Happy Halloween. Five scary charts. Boo!
In the true spirit of October 31, today we thought we would try our best to try and scare you. Five charts, each more scary than the last.
1. Capital fright
Uncertainty in Europe is having a significant impact on investor and consumer confidence. This is manifesting itself in a flight to quality for capital, which the below chart highlights rather well. Most economists agree that capital flight may destabilise financial markets, raise a country’s borrowing costs, reduces a country’s tax base, and can have major ramifications for the domestic banking system. If capital is the lifeblood of an economy, then the blood is draining out of the peripheral economies.
2. Ghostly foreign holdings of local sovereign bonds
On a related note, many emerging market countries have seen large capital inflows since 2007. We describe the percentage increase in foreign holdings of local sovereign bonds as ghostly. As quickly as the inflows appear, they can reverse again. This is a major risk in our opinion and is something we wrote about back in July.
3. Country dependence on trick or treats and food
It remains the case that for a substantial proportion of the world’s population, food remains the largest component of their consumption baskets. With global warming, rising populations, tightening supply dynamics and growing global demand, food prices and inflation will continue to have a large influence on the majority of us. How will governments and policymakers respond?
4. Growing public debt and zombie nations
Gross public debt as a percent of GDP in advanced economies is now near historical levels. There is significant debate about how policymakers will address the debt problems that many countries now face. If they don’t, they risk being cut off from bond markets, rendering them as zombies. Is it better to implement fiscal austerity, or try and stimulate growth through further policy stimulus? What about financial repression? Whatever the answer, there is going to be a lot of structural pain in order for many countries to become competitive again.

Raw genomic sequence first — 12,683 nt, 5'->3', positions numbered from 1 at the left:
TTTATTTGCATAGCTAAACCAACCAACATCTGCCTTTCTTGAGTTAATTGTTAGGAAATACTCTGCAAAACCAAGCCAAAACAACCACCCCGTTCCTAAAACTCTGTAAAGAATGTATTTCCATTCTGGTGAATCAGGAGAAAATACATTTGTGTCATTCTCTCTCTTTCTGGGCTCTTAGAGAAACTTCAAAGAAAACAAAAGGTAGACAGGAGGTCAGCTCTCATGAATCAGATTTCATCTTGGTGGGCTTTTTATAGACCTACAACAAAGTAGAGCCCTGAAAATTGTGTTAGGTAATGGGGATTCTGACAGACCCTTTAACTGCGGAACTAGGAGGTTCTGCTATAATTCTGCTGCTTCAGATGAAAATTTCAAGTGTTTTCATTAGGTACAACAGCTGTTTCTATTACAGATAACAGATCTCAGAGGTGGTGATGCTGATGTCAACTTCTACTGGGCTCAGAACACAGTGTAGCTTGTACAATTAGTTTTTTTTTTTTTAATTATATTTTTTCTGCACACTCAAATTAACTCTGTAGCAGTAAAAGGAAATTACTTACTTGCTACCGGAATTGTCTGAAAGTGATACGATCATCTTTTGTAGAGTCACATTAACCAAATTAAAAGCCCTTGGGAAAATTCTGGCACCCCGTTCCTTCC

5. The global financial system is a monster
The global financial system can safely be classified as a monster. The global financial system is now valued at USD 255,855,541,100,000 (almost 256 trillion) in size. This is an increase of around 140% since 2002. To put this into context, the Milky Way galaxy is estimated to contain between 200-400 billion stars. As a per cent of GDP, the global financial system has grown to be worth around 367% of global GDP. Good luck to all the central bankers out there who are trying to tame the monster.
The value of investments will fluctuate, which will cause prices to fall as well as rise and you may not get back the original amount you invested. Past performance is not a guide to future performance.
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